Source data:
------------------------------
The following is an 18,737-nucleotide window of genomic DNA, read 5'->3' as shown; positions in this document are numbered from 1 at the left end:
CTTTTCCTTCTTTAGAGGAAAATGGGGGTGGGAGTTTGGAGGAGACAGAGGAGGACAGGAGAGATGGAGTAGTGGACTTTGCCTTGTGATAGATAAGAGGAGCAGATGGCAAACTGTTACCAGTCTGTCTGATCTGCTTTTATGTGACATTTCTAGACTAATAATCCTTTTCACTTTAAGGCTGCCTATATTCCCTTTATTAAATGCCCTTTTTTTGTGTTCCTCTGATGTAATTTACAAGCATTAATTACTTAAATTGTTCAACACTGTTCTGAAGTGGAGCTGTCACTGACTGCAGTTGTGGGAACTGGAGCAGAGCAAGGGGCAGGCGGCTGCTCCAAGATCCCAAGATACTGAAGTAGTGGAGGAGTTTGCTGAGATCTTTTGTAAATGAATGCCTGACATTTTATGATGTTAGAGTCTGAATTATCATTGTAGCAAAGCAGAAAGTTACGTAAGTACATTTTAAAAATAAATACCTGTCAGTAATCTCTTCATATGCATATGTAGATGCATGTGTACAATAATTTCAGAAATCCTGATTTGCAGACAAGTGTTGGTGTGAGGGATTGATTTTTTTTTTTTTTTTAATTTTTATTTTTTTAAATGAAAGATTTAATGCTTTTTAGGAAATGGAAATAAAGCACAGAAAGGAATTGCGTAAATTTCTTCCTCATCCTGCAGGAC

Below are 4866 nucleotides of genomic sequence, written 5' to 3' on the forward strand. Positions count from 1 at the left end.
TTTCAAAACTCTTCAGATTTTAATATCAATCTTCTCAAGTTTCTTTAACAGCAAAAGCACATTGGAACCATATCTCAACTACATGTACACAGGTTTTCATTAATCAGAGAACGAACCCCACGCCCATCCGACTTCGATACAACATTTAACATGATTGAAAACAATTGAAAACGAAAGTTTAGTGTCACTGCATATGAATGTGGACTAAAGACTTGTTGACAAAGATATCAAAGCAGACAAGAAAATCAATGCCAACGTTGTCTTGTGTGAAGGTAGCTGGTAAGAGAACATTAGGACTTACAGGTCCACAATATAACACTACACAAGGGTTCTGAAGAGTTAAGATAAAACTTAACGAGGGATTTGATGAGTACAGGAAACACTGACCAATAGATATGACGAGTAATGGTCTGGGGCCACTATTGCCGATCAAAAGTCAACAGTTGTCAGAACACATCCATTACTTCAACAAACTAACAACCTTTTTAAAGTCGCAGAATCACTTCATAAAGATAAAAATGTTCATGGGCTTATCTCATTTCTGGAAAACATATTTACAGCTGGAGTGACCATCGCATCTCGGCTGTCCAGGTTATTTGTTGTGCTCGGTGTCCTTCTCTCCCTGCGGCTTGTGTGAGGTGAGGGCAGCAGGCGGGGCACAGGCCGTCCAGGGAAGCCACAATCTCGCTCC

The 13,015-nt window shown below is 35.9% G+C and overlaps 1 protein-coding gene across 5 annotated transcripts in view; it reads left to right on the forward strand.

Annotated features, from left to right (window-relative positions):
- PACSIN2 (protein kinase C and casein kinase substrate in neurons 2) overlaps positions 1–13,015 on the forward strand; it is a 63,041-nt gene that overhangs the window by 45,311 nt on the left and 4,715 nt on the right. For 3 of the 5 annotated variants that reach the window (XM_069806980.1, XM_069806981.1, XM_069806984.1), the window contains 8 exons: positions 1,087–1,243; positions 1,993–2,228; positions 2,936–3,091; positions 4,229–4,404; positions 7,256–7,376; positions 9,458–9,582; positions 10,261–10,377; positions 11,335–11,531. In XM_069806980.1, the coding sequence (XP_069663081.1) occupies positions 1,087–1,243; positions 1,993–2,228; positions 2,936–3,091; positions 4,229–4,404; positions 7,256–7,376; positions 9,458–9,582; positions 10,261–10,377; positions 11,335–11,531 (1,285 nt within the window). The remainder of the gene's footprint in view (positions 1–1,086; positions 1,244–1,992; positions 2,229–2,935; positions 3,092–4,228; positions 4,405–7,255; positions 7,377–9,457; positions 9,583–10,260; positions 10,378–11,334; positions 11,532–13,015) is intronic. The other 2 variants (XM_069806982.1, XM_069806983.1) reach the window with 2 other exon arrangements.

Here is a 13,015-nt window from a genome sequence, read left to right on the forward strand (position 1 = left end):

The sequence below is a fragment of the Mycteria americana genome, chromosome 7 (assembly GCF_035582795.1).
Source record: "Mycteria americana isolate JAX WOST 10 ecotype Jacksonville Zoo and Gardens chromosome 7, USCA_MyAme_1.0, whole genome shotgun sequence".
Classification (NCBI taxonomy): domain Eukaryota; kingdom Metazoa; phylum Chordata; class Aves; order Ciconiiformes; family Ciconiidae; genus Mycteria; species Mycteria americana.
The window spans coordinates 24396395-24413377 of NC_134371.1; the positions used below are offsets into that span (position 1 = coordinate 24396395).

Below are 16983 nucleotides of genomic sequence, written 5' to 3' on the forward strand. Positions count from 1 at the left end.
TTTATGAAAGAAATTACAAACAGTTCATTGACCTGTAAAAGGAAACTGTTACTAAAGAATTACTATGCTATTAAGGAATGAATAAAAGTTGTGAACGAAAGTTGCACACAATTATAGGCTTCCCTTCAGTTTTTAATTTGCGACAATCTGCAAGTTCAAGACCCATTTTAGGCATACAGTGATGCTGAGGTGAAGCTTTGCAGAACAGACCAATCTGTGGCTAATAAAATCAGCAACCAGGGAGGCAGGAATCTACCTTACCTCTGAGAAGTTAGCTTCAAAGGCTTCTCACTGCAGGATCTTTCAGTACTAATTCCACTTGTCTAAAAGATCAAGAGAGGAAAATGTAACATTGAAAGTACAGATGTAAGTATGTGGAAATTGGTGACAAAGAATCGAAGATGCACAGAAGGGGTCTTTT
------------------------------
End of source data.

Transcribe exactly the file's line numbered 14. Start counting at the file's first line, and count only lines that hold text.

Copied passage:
TTTATGAAAGAAATTACAAACAGTTCATTGACCTGTAAAAGGAAACTGTTACTAAAGAATTACTATGCTATTAAGGAATGAATAAAAGTTGTGAACGAAAGTTGCACACAATTATAGGCTTCCCTTCAGTTTTTAATTTGCGACAATCTGCAAGTTCAAGACCCATTTTAGGCATACAGTGATGCTGAGGTGAAGCTTTGCAGAACAGACCAATCTGTGGCTAATAAAATCAGCAACCAGGGAGGCAGGAATCTACCTTACCTCTGAGAAGTTAGCTTCAAAGGCTTCTCACTGCAGGATCTTTCAGTACTAATTCCACTTGTCTAAAAGATCAAGAGAGGAAAATGTAACATTGAAAGTACAGATGTAAGTATGTGGAAATTGGTGACAAAGAATCGAAGATGCACAGAAGGGGTCTTTT